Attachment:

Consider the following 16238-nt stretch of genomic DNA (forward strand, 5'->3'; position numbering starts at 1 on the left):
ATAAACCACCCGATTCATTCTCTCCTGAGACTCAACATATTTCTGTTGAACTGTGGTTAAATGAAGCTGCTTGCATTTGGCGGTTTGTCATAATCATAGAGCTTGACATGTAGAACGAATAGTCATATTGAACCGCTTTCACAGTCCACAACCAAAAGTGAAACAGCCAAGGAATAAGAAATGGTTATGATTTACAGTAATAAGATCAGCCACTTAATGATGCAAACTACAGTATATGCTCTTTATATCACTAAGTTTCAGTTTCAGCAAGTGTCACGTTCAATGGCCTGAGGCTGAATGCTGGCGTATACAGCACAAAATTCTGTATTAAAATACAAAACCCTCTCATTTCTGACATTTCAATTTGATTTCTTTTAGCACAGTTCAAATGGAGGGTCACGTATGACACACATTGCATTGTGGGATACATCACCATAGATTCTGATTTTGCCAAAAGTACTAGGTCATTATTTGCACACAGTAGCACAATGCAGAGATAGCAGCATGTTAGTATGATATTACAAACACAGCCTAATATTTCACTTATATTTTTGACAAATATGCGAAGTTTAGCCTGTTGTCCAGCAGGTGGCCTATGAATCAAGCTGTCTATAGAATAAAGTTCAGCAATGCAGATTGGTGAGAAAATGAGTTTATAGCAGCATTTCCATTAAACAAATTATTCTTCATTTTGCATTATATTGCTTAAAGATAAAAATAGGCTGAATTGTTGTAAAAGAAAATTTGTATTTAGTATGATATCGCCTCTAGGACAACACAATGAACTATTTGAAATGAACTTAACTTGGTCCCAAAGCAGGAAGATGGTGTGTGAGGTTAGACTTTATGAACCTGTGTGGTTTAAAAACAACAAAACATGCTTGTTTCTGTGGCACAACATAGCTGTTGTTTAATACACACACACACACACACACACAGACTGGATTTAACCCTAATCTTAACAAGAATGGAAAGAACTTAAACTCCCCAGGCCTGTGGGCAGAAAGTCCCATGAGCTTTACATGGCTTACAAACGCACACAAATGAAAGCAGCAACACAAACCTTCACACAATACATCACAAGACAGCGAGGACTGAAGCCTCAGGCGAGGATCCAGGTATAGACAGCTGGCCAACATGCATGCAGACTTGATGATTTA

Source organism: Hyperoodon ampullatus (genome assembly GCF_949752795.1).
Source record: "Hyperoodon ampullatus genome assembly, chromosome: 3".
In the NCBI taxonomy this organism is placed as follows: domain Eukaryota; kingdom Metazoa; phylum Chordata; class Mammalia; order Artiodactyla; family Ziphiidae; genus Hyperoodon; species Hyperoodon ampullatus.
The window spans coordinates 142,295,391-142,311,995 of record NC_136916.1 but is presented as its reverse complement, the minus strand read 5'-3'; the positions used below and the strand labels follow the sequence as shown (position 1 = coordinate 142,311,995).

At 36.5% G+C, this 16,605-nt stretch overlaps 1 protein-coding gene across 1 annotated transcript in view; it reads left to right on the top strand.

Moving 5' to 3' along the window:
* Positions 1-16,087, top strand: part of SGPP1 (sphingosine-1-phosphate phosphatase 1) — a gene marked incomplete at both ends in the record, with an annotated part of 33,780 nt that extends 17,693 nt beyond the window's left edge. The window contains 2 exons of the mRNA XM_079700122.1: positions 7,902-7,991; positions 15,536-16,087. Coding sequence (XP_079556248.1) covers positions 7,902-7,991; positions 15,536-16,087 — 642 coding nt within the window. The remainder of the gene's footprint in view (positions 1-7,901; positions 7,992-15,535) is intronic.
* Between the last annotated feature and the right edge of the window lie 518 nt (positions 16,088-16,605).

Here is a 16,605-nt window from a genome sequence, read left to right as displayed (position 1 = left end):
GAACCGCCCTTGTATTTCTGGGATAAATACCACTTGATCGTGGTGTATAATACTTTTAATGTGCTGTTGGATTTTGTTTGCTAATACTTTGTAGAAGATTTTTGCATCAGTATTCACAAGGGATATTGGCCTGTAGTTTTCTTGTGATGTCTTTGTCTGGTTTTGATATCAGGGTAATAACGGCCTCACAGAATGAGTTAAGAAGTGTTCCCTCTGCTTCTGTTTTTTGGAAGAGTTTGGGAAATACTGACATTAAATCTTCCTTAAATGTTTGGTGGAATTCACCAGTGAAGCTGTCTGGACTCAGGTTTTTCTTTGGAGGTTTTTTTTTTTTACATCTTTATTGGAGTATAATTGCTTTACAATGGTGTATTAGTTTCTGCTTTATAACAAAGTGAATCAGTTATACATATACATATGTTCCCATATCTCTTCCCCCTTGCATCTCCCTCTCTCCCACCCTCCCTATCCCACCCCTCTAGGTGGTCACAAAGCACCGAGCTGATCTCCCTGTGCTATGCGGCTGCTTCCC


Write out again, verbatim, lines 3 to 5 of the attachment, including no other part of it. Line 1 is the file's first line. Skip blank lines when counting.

Source organism: Hyperoodon ampullatus (genome assembly GCF_949752795.1).
Source record: "Hyperoodon ampullatus genome assembly, chromosome: 3".
In the NCBI taxonomy this organism is placed as follows: domain Eukaryota; kingdom Metazoa; phylum Chordata; class Mammalia; order Artiodactyla; family Ziphiidae; genus Hyperoodon; species Hyperoodon ampullatus.